Innocent ignorance can also place mitzvahs out of reach (unless, they’re also common sense or part of societal norms) making them too difficult to perform. For example, it’s statistically unlikely that a person who does not know how to observe the Sabbath will manage to perfectly observe the Sabbath.
Extreme difficulty dissipates “free choice” from these scenarios. Therefore, logic clarifies that true “free choice” exists as a range somewhere between what’s too easy and too difficult.
Elaborating on how this logical pattern plays out with “ohr makif / ohr penimi”, a person’s “indwelling light” is the soul light s/he has already brought into his/her earthly self through previous mitzvahs. The behavioral patterns which draw in these lights are already familiar, entrenched and well integrated into the fabric of the personality, as the lights themselves are. In these areas of life, the person has no real challenges which can properly be called “free choice”. In contrast, a person’s “surrounding light” is just the opposite. These are soul lights which have yet to be brought in and integrated into the personality. These lights will be brought in by mitzvahs the person will grow into as part of his/her future levels of development – which for now are out of reach. Being inaccessible, their performance is not yet an option and “free choice” does not yet come into play.
Therefore, true free choice literally, lives on the border between the goodness we’re comfortable doing and the goodness which at the moment feels like too far of a stretch for us. Obviously, this border is not too narrow, but rather wide enough to be considered a real range. This is the range Rabbi Eliyahu Dessler teaches us about in his work “Michtav M'Eliyahu”. Along this range includes activities which are closer to our “indwelling light” and are less challenging, as well as activities which are closer to our “surrounding light” and are more challenging. The latter are considered our “tests of faith”. Like a true rainbow with one color seamlessly easing and blending into the next, this range is a spectrum.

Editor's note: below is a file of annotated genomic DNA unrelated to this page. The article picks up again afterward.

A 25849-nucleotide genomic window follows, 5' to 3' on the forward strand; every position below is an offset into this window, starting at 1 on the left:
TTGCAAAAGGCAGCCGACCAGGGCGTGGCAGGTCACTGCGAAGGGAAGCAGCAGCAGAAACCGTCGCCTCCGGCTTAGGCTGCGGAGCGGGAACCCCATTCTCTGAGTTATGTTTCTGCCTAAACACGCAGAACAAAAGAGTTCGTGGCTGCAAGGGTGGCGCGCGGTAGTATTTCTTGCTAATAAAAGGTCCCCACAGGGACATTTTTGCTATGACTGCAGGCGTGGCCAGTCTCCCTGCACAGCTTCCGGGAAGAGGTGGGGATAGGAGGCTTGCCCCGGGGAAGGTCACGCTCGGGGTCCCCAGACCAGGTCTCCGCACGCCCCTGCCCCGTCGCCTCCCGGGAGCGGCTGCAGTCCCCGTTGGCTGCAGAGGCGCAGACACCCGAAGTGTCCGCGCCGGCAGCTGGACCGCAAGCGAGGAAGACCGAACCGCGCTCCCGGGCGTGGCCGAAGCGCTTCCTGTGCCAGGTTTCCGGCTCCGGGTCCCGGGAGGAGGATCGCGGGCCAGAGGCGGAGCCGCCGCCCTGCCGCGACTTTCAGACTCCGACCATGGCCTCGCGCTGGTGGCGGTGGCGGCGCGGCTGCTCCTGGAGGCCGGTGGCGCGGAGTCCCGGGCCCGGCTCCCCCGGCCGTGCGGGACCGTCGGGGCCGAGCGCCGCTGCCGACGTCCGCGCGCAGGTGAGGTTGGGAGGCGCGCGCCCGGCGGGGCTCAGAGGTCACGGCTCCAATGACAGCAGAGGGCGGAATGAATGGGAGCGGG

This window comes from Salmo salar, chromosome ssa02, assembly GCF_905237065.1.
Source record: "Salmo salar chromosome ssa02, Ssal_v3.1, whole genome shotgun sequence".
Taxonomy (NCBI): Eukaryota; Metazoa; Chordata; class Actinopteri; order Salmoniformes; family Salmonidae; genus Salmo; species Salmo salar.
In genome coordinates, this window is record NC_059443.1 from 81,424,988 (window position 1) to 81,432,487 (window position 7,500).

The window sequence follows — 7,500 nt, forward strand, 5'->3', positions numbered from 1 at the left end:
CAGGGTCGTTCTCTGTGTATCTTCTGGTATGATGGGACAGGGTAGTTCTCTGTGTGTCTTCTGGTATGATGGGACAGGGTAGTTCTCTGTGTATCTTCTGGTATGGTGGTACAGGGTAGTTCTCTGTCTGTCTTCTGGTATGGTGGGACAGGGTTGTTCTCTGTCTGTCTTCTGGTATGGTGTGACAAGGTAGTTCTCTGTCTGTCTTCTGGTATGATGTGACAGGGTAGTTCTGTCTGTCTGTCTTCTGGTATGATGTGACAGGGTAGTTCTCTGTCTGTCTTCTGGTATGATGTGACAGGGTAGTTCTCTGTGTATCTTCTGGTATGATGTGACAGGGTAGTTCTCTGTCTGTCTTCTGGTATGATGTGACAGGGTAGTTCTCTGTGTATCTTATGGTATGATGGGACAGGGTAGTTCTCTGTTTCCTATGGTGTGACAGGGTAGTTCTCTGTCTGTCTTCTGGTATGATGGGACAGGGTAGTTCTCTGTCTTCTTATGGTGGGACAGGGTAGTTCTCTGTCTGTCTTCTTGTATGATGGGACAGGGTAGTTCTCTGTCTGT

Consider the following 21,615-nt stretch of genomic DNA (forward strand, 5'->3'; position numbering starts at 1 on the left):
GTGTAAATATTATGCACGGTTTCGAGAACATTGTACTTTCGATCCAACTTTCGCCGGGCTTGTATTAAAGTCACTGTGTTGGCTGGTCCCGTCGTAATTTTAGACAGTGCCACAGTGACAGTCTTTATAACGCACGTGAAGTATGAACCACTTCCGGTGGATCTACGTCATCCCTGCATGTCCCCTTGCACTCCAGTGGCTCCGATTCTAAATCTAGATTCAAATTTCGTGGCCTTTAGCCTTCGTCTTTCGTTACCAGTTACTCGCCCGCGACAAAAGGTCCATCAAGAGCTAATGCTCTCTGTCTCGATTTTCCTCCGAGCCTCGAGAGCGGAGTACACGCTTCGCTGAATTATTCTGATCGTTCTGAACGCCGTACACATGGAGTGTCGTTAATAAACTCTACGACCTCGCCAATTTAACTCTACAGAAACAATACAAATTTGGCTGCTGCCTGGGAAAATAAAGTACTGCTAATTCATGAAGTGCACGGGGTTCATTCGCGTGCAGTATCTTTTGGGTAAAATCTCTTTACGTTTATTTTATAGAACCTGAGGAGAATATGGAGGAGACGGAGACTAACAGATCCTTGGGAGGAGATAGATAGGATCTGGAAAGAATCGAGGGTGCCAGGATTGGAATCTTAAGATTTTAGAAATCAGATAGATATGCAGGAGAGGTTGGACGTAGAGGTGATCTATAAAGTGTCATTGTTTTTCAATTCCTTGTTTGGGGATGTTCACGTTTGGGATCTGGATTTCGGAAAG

The spectrum represents what’s attainable. With some effort we can accomplish these mitzvahs. This range is our spiritual frontier. By working on this level, we illuminate our earthly selves with brand new soul light. Once this happens the boundary of our free choice gets advanced upward and we attain a new higher level of free choice, allowing us opportunities to import yet greater spirituality into our earthly selves. So as we grow upward, our range of free choice grows upward with us.
This spiritual model for understanding the shifting nature of free choice might shed light on Rabbi Bachya Ibn Pequda’s ambivalence towards the notion of people always having free choice to perform mitzvahs. He expresses this uncertainty in his work “Duties of the Heart”, in the chapter “Gate of Trust”.[xxi] He comes out clearly stating that people are not always empowered on their own to carry out mitzvahs. He leaves the reader with the impression that whether a person has the ability to carry out a mitzvah is a Divine decision, not a human one. He seems to understand the Torah’s advice to “choose life”[xxii] as referring to a person’s inner desire to perform mitzvahs, rather than a guarantee of automatic access to their performance – if only one tries hard enough. This suggests that Rabbi Bachya Ibn Pequda was aware that the free choice to perform mitzvahs is variable and does not blanket every area of religious life in every situation.
By being aware that free choice is a moving range which differs from person to person and (since people are not static) even differs within the same person from moment to moment, we can learn to be tolerant and patient when dealing with others and even with ourselves. Sometimes we know that a person behaved out of alignment with Torah teachings. We might know this side of the story either because we have seen it with our own eyes or had heard it from a reliable source. However, there is another side to the story which we’re often not privy to – the question of whether it was within the person’s range of free choice to do otherwise. If we rarely know the exact range of our own free choice, how can we accurately know someone else’s range?
This awareness provides a basis for not judging ourselves too harshly either. If we have slipped and acted inappropriately, maybe we lacked free choice for the situation we faced in that particular moment. A positive response to this recognition might be to try to develop the knowledge and skills needed to properly handle the situation next time around.